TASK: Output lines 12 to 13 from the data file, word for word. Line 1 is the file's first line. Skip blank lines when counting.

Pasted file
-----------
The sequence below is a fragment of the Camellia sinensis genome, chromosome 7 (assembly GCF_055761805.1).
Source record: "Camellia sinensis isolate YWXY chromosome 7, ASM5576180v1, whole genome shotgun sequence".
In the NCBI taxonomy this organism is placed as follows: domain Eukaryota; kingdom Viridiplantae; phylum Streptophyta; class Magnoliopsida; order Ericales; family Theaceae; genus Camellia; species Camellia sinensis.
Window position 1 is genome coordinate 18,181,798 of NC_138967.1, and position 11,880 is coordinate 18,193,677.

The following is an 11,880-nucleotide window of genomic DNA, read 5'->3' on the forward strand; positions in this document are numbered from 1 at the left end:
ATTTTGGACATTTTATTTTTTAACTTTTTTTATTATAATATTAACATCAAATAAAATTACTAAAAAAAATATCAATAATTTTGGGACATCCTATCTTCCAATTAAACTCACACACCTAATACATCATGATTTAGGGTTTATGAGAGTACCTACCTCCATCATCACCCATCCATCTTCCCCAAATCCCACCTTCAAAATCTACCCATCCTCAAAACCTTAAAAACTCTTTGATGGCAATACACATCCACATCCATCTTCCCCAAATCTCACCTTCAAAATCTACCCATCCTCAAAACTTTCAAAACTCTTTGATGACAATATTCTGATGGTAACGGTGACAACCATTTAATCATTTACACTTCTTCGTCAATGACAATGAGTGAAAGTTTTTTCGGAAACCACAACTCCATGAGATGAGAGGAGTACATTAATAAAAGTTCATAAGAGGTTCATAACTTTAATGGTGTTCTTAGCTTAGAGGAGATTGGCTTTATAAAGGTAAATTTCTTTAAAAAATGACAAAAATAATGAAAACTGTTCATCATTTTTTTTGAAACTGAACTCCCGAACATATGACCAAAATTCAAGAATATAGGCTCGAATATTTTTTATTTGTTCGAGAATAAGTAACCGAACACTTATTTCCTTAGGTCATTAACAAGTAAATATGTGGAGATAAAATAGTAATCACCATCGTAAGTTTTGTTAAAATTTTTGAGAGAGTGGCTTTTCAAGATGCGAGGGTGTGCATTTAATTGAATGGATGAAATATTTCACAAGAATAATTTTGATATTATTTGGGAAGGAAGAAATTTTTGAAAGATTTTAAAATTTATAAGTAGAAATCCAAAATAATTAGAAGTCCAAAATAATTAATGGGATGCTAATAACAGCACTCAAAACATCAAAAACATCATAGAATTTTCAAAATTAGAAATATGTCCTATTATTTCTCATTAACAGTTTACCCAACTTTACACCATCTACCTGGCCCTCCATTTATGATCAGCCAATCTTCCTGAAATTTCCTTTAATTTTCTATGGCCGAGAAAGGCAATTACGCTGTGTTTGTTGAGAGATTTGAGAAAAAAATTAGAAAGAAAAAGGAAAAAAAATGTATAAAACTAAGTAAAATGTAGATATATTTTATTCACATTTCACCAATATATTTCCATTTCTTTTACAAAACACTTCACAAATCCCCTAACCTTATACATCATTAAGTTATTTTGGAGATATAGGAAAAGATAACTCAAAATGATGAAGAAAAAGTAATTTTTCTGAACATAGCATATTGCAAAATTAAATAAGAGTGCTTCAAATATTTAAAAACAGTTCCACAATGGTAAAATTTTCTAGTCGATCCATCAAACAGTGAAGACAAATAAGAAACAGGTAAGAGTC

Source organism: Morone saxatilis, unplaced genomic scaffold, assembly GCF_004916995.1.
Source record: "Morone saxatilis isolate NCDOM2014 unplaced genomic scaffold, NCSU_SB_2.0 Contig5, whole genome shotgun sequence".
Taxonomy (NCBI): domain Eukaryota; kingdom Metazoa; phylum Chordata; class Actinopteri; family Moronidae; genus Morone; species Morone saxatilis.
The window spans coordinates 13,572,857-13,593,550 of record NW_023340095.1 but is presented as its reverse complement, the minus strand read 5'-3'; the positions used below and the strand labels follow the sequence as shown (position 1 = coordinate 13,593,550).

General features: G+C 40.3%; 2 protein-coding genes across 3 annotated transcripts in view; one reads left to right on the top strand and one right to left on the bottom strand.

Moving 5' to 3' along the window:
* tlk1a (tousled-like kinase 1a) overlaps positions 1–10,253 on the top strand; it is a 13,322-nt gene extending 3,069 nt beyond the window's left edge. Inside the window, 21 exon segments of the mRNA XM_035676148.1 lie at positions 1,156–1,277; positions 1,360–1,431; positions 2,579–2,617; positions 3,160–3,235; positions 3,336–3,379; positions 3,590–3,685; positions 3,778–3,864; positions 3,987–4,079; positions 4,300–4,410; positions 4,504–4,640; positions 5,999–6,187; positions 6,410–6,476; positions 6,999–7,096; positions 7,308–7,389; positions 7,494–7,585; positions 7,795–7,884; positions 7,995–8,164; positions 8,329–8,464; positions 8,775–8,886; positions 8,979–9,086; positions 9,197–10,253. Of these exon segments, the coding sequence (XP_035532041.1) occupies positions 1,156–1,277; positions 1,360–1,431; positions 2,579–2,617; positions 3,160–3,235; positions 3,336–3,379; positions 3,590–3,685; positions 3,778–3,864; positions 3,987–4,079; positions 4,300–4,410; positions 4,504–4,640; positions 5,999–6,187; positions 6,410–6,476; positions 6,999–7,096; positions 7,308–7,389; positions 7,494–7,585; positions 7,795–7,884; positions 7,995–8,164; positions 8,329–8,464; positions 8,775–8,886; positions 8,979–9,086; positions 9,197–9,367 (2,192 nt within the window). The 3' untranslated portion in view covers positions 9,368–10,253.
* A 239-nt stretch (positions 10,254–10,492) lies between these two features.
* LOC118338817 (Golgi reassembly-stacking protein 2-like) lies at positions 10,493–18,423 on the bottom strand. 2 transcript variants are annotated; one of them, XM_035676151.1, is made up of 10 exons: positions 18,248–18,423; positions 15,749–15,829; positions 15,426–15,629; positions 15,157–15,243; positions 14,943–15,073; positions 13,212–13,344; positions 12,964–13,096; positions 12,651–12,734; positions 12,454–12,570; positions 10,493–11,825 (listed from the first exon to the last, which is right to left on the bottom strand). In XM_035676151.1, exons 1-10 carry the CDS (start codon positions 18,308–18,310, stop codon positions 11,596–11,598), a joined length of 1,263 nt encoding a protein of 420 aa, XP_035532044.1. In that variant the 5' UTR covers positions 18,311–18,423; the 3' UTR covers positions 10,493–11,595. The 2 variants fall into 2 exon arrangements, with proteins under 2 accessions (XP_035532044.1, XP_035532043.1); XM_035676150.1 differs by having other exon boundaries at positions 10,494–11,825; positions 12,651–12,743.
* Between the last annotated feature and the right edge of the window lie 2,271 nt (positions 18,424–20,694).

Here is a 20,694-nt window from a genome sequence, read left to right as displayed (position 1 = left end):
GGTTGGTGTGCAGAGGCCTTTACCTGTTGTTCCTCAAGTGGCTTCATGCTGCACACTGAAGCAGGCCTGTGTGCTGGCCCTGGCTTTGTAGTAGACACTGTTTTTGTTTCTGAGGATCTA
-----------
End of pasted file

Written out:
Moving 5' to 3' along the window:
* tlk1a (tousled-like kinase 1a) overlaps positions 1–10,253 on the top strand; it is a 13,322-nt gene extending 3,069 nt beyond the window's left edge. Inside the window, 21 exon segments of the mRNA XM_035676148.1 lie at positions 1,156–1,277; positions 1,360–1,431; positions 2,579–2,617; positions 3,160–3,235; positions 3,336–3,379; positions 3,590–3,685; positions 3,778–3,864; positions 3,987–4,079; positions 4,300–4,410; positions 4,504–4,640; positions 5,999–6,187; positions 6,410–6,476; positions 6,999–7,096; positions 7,308–7,389; positions 7,494–7,585; positions 7,795–7,884; positions 7,995–8,164; positions 8,329–8,464; positions 8,775–8,886; positions 8,979–9,086; positions 9,197–10,253. Of these exon segments, the coding sequence (XP_035532041.1) occupies positions 1,156–1,277; positions 1,360–1,431; positions 2,579–2,617; positions 3,160–3,235; positions 3,336–3,379; positions 3,590–3,685; positions 3,778–3,864; positions 3,987–4,079; positions 4,300–4,410; positions 4,504–4,640; positions 5,999–6,187; positions 6,410–6,476; positions 6,999–7,096; positions 7,308–7,389; positions 7,494–7,585; positions 7,795–7,884; positions 7,995–8,164; positions 8,329–8,464; positions 8,775–8,886; positions 8,979–9,086; positions 9,197–9,367 (2,192 nt within the window). The 3' untranslated portion in view covers positions 9,368–10,253.